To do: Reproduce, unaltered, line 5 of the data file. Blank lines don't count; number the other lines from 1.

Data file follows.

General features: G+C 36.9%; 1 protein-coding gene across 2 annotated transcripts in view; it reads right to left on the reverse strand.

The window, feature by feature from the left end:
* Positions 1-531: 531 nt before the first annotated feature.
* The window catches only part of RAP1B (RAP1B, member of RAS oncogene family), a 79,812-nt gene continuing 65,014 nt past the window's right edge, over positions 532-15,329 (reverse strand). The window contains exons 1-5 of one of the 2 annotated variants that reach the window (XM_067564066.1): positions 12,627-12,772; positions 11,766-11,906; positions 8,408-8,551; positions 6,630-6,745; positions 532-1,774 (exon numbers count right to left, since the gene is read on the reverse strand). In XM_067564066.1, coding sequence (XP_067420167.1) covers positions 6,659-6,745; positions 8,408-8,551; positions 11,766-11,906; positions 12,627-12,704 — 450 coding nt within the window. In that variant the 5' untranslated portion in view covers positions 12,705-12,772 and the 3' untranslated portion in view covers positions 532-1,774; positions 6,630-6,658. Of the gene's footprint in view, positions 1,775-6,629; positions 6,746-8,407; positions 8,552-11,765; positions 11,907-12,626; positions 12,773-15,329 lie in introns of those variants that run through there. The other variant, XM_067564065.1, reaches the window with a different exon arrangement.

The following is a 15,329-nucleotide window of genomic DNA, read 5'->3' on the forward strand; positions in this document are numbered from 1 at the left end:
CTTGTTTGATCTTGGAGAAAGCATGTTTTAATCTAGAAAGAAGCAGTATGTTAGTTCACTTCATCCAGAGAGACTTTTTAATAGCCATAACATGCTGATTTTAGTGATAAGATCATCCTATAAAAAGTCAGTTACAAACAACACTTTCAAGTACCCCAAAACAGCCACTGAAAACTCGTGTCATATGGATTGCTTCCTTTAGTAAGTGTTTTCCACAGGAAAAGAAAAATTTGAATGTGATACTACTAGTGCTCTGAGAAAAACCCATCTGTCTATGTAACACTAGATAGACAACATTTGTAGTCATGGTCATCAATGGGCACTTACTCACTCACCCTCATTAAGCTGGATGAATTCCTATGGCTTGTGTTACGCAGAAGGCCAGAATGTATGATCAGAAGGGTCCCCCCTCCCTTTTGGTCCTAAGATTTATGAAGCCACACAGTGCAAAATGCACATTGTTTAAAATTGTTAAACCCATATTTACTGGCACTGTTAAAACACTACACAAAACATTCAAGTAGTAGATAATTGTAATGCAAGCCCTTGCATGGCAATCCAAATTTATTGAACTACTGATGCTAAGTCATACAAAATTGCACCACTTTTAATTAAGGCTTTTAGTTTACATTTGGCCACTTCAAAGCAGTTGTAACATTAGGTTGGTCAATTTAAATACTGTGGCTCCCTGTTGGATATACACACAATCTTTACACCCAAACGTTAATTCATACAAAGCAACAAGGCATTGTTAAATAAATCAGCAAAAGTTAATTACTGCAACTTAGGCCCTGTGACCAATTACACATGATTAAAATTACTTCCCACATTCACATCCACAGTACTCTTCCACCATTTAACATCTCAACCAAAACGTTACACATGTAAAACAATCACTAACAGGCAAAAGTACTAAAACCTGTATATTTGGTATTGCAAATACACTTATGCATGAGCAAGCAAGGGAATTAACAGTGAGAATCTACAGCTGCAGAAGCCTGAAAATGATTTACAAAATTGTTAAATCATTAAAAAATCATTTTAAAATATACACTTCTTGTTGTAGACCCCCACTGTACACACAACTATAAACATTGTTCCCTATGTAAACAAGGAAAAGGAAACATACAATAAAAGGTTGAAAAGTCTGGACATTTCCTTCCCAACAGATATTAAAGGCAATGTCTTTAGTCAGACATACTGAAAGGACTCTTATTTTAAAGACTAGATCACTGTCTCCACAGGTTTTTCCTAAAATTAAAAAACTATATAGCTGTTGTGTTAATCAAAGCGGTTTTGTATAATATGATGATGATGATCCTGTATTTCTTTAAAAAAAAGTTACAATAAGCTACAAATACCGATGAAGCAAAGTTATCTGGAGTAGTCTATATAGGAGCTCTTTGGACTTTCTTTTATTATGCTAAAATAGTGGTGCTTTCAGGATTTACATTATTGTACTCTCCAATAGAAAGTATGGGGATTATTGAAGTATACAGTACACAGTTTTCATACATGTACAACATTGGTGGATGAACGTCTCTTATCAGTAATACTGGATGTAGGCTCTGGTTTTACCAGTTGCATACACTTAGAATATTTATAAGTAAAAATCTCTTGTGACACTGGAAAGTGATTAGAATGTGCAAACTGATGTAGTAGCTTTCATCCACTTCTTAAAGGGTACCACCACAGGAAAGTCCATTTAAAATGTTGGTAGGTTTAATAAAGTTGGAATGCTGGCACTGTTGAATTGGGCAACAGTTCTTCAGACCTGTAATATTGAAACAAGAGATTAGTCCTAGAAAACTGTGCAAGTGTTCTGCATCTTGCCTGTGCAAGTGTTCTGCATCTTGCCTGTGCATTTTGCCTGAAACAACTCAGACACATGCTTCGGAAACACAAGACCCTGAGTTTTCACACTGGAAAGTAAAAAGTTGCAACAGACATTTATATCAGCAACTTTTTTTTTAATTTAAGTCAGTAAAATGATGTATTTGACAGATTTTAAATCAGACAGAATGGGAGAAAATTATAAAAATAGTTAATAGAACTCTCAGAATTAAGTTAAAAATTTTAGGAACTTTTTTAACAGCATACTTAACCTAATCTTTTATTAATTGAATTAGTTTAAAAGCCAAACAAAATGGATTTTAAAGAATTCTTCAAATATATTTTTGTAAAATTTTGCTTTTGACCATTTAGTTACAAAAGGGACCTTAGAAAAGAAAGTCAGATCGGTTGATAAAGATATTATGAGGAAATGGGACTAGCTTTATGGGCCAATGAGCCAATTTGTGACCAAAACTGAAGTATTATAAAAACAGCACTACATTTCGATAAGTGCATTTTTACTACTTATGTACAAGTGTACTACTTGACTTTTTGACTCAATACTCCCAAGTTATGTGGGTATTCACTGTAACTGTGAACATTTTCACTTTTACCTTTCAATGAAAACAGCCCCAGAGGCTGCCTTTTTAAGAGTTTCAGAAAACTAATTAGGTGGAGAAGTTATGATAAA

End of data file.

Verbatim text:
The following is a 15,329-nucleotide window of genomic DNA, read 5'->3' on the forward strand; positions in this document are numbered from 1 at the left end: